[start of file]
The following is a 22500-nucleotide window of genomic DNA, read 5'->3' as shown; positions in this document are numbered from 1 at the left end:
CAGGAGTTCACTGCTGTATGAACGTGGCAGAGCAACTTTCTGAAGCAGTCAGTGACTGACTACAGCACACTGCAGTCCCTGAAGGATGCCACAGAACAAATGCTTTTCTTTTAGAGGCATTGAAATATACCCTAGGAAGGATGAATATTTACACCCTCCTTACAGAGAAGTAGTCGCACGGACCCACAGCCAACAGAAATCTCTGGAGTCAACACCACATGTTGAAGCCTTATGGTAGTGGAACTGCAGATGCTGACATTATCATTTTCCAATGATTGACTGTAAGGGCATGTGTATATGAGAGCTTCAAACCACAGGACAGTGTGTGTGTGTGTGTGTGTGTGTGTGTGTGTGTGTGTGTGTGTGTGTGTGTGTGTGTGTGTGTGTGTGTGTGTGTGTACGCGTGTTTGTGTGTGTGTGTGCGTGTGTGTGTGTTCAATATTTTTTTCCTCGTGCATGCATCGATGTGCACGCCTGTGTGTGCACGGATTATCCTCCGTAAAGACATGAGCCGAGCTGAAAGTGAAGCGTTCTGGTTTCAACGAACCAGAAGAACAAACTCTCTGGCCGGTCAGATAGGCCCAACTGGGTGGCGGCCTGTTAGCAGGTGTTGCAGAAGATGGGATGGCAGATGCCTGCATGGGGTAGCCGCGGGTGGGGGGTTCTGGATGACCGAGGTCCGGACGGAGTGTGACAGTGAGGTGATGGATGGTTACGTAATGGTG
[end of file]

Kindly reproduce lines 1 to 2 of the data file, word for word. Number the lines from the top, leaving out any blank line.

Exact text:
The following is a 22500-nucleotide window of genomic DNA, read 5'->3' as shown; positions in this document are numbered from 1 at the left end:
CAGGAGTTCACTGCTGTATGAACGTGGCAGAGCAACTTTCTGAAGCAGTCAGTGACTGACTACAGCACACTGCAGTCCCTGAAGGATGCCACAGAACAAATGCTTTTCTTTTAGAGGCATTGAAATATACCCTAGGAAGGATGAATATTTACACCCTCCTTACAGAGAAGTAGTCGCACGGACCCACAGCCAACAGAAATCTCTGGAGTCAACACCACATGTTGAAGCCTTATGGTAGTGGAACTGCAGATGCTGACATTATCATTTTCCAATGATTGACTGTAAGGGCATGTGTATATGAGAGCTTCAAACCACAGGACAGTGTGTGTGTGTGTGTGTGTGTGTGTGTGTGTGTGTGTGTGTGTGTGTGTGTGTGTGTGTGTGTGTGTGTGTGTGTGTACGCGTGTTTGTGTGTGTGTGTGCGTGTGTGTGTGTTCAATATTTTTTTCCTCGTGCATGCATCGATGTGCACGCCTGTGTGTGCACGGATTATCCTCCGTAAAGACATGAGCCGAGCTGAAAGTGAAGCGTTCTGGTTTCAACGAACCAGAAGAACAAACTCTCTGGCCGGTCAGATAGGCCCAACTGGGTGGCGGCCTGTTAGCAGGTGTTGCAGAAGATGGGATGGCAGATGCCTGCATGGGGTAGCCGCGGGTGGGGGGTTCTGGATGACCGAGGTCCGGACGGAGTGTGACAGTGAGGTGATGGATGGTTACGTAATGGTG